True crime is a hot genre right now thanks to podcasts like My Favorite Murder and Someone Knows Something and television series like Making a Murderer and The Detectives. But where those—and the genre on the whole—mostly deals with crimes against humans, Big Cedar Films’ Geoff Morrison takes the craze in a different direction.
Morrison, whose latest projects for CBC were Brand Canada and the excellent and creepy “The Missing Tourist,” returns to the network for the six-episode web series Farm Crime. Now available for streaming on the CBC site and app, Farm Crime investigates offences in the world of agriculture and farming. Morrison notes the infamous maple syrup heist of 2011—when 3,000 tons of the sticky stuff was stolen from a storage facility in Quebec—was the inspiration for Farm Crime. Each instalment is free-standing, so I checked out “George of Green Gables” first.
In it, co-producer and director Christina Carvalho tells the tale of PEI oysterman George Dowdle of Green Gables Oysters, who spends his waking hours tending to his oyster crop. Buoys mark each oyster farmers’ plot of water. But, unlike a piece of property being fenced in to stop thieves, there is nothing like that on the water. The result? As George says, an “arsehole” can abscond with tens of thousands of dollars in oysters in a short amount of time. But once such theft in 2016 was particularly tough on George; it occurred at the same time his wife battled brain tumours. Set against the rustic beauty of PEI, George’s story is heartbreaking and horrible as he and partner Andy Black retrace the poaching, capturing the culprit, and its aftermath.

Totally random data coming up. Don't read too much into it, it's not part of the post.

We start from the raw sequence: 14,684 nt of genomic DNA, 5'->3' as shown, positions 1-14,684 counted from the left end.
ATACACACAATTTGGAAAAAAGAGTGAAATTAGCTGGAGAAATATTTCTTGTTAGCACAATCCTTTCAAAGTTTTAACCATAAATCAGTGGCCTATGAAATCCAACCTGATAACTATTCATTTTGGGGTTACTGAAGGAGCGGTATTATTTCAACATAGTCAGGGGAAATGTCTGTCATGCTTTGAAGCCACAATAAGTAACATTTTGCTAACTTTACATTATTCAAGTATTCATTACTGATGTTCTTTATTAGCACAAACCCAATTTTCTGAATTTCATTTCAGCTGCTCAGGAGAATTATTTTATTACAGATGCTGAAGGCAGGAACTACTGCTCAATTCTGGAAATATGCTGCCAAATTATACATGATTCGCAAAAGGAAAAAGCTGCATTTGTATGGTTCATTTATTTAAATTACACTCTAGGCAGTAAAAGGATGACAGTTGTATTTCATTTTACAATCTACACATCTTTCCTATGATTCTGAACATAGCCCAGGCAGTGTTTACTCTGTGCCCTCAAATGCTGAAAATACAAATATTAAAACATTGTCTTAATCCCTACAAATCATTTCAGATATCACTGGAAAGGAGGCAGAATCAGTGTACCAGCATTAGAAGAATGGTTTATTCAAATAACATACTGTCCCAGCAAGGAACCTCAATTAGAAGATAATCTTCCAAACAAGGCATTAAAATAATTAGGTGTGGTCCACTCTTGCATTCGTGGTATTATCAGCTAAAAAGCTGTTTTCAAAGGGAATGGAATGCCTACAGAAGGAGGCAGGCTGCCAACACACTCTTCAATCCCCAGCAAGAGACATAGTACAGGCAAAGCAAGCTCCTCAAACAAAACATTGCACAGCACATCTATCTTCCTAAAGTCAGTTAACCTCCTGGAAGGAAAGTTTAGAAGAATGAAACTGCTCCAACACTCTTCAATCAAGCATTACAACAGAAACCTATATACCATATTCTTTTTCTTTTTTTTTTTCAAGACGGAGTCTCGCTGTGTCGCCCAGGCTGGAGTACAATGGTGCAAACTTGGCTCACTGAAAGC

Morrison and his team pack a lot into an episode, managing to not only outline the crime but explore the life of the victim or victims and the legal entities involved. That’s a tough job to do in an episode that clocks in at under 15 minutes, but he does it well.
Other Season 1 stories include pigeon and cattle theft, a black market butcher, a blueberry bandit (this one plays out like a good mystery) and disappearance of five million bees. All six episodes of Farm Crime are streaming on CBC’s website and the CBC App.
Image courtesy of Big Cedar Films.
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